I will, in conjunction with General McCulloch, at once march on Springfield. Our combined forces amount to about 25,000 men. Your movement threatening Saint Louis will of course compel the Federal Commander to hasten to that point. Should his force be too large for us to rich a general engagement, we can with our mounted men follow him, harassing him, and impeding his movement by firing the prairies and attacking him from every skirt of timber and every hill until you reach Saint Louis, when, having him between us, his capture will be certain.
I am now falling back on Pineville, where General McCulloch and myself have concluded to make a stand. Should the Federal forces advance from Springfield for the purpose of attacking us, we will act on the defensive, depending on the rugged nature of the country to compensate for any inequality in numbers. Our position will be so chosen that we will be able to make our artillery effective, while the enemy, embarrassed by the broken ground and the timber, will be unable to use this important arm with effect. Then, should we succeed in repulsing them, the nature of the country is such that a successful retreat would be next to impossible.
A report has reached here that General Fremont has been superseded by General Hunter, and I place every reliance in it. Our legislature has been in session for the last two weeks, and has passed an ordinance of secession, besides electing delegates to the Confederate Congress.
Sincerely hoping the suggestions of this letter may meet with your approval and secure your co-operation.
I am, general, with the highest respect, your obedient servant,
Major-General, Commanding Mo. S. G.
CAMP ON INDIAN CREEK, MCDONALD COUNTY, MO.,
November 7, 1861.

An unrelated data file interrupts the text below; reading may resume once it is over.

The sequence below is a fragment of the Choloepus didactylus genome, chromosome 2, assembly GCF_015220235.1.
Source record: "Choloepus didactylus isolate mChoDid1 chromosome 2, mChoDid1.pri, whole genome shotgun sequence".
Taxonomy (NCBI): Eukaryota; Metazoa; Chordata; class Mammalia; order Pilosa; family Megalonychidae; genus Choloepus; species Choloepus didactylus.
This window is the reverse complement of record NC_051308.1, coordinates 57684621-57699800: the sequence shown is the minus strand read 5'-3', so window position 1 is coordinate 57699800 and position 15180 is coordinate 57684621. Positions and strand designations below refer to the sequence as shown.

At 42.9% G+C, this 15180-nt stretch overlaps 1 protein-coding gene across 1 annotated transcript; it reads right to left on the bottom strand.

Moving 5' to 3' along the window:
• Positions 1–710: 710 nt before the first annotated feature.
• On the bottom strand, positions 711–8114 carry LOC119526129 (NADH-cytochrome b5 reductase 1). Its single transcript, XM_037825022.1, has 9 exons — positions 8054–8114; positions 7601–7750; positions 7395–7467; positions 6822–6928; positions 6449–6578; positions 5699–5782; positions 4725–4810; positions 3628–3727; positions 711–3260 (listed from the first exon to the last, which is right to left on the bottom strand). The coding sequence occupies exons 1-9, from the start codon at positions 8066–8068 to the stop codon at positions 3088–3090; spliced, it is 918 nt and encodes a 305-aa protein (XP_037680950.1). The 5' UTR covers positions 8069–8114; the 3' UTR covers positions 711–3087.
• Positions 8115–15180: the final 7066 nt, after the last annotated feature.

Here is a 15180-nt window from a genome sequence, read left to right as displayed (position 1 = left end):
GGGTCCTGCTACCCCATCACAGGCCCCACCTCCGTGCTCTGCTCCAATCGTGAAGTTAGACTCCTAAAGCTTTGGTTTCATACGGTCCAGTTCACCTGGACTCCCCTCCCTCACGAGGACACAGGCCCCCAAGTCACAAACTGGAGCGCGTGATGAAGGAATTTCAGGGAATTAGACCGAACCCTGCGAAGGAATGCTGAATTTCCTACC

His Excellency HENRY M. RECTOR, Governor of Arkansas:
SIR: I have the honor of calling your attention to the late military movement in the southwestern part of this State. You are doubtless aware that the Federal army is in Springfield. Their numbers are estimated at from 35,000 to 40,000 men. Before so large an army I was compelled to act prudently, and therefore fell back with my forces, in order to form a junction with General McCulloch. That junction has been made. But even now our combined forces cannot cope with them in numbers. MEN, MEN are now what we want, and i would most respectfully suggest that you call upon the patriotic citizens of your State to rally, and at once, to the defense of their frontier.
Should your relations with the Confederate Government prevent you from receiving men into the State or Confederate service for a less period than twelve months, I have the authority of the governor of the State of Missouri for saying that they will be received into the service of this State for any period you may designate or the people themselves may desire. I need not, governor, enter upon any argument with you to convince you of the absolute necessity of hearty co-operation with us at this time. The moment is very precious; no time is to be lost, and the stake is a large one. Success with us now over the large and well-appointed army of the Federals will be to us incalculable for good. Defeat may throw us back months, at immense loss. Arkansas' necessary for defense assuredly speaks to you itself.
In averting any disaster to our cause, whether immediately affecting